Where to Find Live Snow Crabs in New York City
Fourchu supplier Stephen Wong is stocked up with live snow crabs in Chinatown
Keywords New York City, Seafood, Chinatown, Snow Crabs, Stephen Wong
It doesn't take much luck to find snow crab being served at a casino buffet in Vegas or Atlantic City, but finding live snow crabs is a different story. Even in New York, the city where you're supposed to be able to find everything, you're more likely to spot them on reruns of Discovery's Deadliest Catch than in your local seafood market. That is, unless you hit Chinatown and visit Steven Wong of Aqua Best Inc.
If the name sounds familiar, you may recall Wong from his connection to what has been dubbed the Rolls Royce of lobster: Fourchu. Wong is the friendly conch, crab, and lobster importer that Dorothy Hamilton, CEO and founder of The International Culinary Center, had bringing in 10,000 pounds a week of Fourchu lobster from a tiny fishing village on Cape Breton Island off Nova Scotia. Now, Wong is importing 1,000 pounds of snow crabs from Nova Scotia to New York City every week. And sure enough, he got the idea to import the large, long-legged crabs when he first started working with Fourchu lobster fishermen.
"When I first started to talk to them, they were ending their live snow crab season and they asked if we would want to try them, but by the time we were ready to receive shipment, they had already finished their season," he explained. "I've been traveling to Canada for business to inspect processing facilities for my wholesale frozen snow crab season but wondered how it would taste unfrozen and uncooked. I asked a manager to try a live snow crab. Instantly I was blown away by how sweet it tastes."
But while eating snow crabs in New York City, Wong could only find frozen, pre-cooked crab clusters. The flavor was good, but after eating fresh snow crabs, he couldn't go back. Wong's recent success with Fourchu inspired him to try bringing in other live seafood like snow crabs that may not be as easy for other suppliers to obtain.
Live snow crabs go for $9.99 a pound at Aquabest Inc. in Chinatown.
"We're focused on finding new staple seafood products from sources that can be as fresh as possible. I'm currently only importing about 1,000 pounds a week because its a relatively new item for the New York City market."
Wong said that the season is from April to November and that he'll be retailing the snow crabs at $9.99 a pound, but is selling them wholesale for less. "There is not much of a margin," he noted. "I'm just trying to break a new market for them."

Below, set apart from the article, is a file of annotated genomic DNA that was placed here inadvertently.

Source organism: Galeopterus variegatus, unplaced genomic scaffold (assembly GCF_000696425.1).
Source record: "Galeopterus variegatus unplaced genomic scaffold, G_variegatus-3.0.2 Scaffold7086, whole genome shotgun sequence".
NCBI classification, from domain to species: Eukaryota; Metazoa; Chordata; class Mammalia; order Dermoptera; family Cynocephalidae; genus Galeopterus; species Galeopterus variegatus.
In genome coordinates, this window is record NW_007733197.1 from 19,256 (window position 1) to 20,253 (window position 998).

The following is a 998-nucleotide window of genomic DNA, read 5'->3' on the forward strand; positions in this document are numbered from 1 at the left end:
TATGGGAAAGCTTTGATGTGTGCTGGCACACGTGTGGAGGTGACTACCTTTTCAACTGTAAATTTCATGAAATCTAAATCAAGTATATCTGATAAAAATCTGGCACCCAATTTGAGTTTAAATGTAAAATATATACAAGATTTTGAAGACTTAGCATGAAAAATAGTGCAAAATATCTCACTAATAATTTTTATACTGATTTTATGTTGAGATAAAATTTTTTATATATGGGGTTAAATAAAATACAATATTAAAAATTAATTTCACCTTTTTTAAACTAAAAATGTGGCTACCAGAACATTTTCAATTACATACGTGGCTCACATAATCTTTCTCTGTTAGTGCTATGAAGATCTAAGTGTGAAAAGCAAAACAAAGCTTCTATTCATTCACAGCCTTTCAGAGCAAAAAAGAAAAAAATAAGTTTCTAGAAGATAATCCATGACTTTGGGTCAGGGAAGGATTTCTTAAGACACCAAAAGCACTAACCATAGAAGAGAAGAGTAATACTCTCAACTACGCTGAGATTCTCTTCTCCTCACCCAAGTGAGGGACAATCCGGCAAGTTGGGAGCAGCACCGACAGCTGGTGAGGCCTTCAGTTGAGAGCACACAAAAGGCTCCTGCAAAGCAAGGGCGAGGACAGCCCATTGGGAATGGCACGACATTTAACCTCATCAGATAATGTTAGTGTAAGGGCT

So now that you have the crabs live, what's the best way to cook them? "I prefer steaming snow crabs to preserve the integrity of the flavor." But they did give grilling them a shot, too. "The grill leaves a smoky flavor, but the snow crab retains the sweetness," Wong said. "It was very good."
Grilling the crabs begot another preparation, an inspired one that egg- and crab tamale-lovers will find pretty cool. Wong's sales manager Jimmy Lam had the thought after cracking open the crab and seeing the tamales on the inside of the top part, to replace it on the grill tamales side up and to crack an egg into it. The egg and tamales set up like a slightly crabby custard after being covered on the grill for just a few minutes (we tried it, it's delicious).
Wong is counting on the fact that having live product will inspire experimentation, "I did some Google searches for how to cook snow crab, but I couldn't find many recipes. That's why I've been just experimenting with new ideas and giving crabs to chefs to try to give me new ideas. It's one way to entice chefs to try experimenting with new products — they may be the first to create a new recipe."
What's next? Spiny lobster from the Dominican Republic. Wong says he just finished building a holding facility in Santo Domingo, the season (Aug. 1 to March 15) has just begun, and he'll probably get the first shipment the second week of August.
"I am still tinkering with how to keep it in the best condition," Wong said. "I love lobster tails, but the head of the spiny lobster has just as much meat as the tail and the flavor is totally different from the cold water American lobster. I hope they make as big a splash as the Fourchu."
Aquabest Inc., 276 Grand Street New York, N.Y. 10002 (212) 285-1422
Arthur Bovino is The Daily Meal's executive editor. Follow Arthur on Twitter.